Business

Fed to curb shady lending

WASHINGTON — The Federal Reserve will issue new rules next week aimed at protecting future home buyers from dubious lending practices, its most sweeping response to a housing crisis that has propelled foreclosures to record highs.

Fed Chairman Ben Bernanke spoke of the much-awaited rules in a broader speech Tuesday about the challenges confronting policy makers in trying to stabilize a shaky U.S. financial system. To that end, Bernanke said the Fed might give squeezed Wall Street firms more time to tap the central bank's emergency loan program.

To prevent a repeat of the current mortgage mess, Bernanke said the Fed will adopt rules cracking down on a range of shady lending practices that have burned many of the nation's riskiest ”subprime“ borrowers, those with spotty credit or low incomes, who were hardest hit by the housing and credit debacles.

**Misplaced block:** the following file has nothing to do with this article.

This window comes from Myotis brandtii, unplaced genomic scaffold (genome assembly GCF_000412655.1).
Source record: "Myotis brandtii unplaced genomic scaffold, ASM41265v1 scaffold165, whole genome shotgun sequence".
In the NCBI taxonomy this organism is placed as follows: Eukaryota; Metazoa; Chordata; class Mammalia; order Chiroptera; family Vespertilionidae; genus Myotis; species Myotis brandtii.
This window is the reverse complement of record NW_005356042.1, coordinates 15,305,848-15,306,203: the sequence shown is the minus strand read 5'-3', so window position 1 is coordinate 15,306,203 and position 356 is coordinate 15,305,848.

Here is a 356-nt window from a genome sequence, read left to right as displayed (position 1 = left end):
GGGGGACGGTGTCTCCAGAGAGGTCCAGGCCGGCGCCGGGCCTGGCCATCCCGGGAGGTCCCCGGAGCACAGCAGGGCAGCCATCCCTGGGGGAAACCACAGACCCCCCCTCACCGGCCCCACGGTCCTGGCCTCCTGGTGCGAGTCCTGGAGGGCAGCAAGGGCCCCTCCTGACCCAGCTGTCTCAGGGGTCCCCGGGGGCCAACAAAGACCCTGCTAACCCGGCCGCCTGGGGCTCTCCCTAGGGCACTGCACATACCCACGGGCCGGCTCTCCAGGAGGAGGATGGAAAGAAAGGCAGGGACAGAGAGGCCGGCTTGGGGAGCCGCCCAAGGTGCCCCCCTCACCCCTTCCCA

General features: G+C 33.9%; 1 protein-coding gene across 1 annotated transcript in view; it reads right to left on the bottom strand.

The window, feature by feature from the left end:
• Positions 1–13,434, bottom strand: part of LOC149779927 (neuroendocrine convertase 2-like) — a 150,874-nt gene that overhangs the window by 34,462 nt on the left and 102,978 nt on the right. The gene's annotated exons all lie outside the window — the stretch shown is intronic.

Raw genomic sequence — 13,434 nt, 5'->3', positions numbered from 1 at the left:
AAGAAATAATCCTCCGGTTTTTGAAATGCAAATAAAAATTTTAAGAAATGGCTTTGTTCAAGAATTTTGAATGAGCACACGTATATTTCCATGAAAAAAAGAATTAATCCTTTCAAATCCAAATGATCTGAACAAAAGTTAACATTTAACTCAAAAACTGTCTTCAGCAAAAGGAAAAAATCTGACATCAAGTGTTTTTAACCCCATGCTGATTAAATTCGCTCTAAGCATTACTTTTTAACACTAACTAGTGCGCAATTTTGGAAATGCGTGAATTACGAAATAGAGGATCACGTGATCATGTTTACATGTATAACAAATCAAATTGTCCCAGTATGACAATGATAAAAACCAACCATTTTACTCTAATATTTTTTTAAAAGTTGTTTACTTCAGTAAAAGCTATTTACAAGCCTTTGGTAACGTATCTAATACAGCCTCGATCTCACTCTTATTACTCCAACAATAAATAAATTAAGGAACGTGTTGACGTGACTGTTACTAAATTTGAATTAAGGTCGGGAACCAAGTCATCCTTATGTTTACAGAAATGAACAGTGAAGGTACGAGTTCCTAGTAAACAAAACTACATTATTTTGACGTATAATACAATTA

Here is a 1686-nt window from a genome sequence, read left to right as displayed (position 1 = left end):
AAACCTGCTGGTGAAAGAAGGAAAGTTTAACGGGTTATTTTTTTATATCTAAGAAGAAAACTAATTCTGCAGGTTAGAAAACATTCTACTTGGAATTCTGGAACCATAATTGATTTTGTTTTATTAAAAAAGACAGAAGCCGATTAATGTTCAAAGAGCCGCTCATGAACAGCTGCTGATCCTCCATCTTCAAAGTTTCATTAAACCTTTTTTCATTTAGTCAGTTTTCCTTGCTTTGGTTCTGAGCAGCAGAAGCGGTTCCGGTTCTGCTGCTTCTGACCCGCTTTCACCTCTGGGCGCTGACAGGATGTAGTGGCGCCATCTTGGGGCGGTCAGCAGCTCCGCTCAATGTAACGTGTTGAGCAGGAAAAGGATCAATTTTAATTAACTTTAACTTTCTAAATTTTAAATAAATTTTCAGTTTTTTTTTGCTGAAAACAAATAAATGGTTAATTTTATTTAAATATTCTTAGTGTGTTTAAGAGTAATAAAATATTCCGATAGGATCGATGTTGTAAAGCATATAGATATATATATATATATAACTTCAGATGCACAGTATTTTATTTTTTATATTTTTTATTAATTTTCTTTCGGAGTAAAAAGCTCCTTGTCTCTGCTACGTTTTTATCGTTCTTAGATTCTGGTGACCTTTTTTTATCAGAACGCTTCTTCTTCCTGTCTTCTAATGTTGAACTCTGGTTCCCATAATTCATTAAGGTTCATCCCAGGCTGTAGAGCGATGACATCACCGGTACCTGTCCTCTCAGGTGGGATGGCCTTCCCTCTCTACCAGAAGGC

The plan, which will be voted on at a Fed board meeting on Monday, would apply to new loans made by thousands of lenders of all types, including banks and brokers.

Under the proposal unveiled last December, the rules would restrict lenders from penalizing risky borrowers who pay loans off early, require lenders to make sure these borrowers set aside money to pay for taxes and insurance and bar lenders from making loans without proof of a borrower's income. It also would prohibit lenders from engaging in a pattern or practice of lending without considering a borrower's ability to repay a home loan from sources other than the home's value.

”These new rules ... will address some of the problems that have surfaced in recent years in mortgage lending, especially high-cost mortgage lending,“ Bernanke said.

Consumer groups have complained that the proposed rules aren't strong enough, while mortgage lenders worry that they are too tough and could crimp customers' choices.

Meanwhile, the Center for Responsible Lending, a group that promotes home ownership and works to curb predatory lending, warned the Fed that weak regulation and oversight has led to the ”worst credit crunch in generations.“

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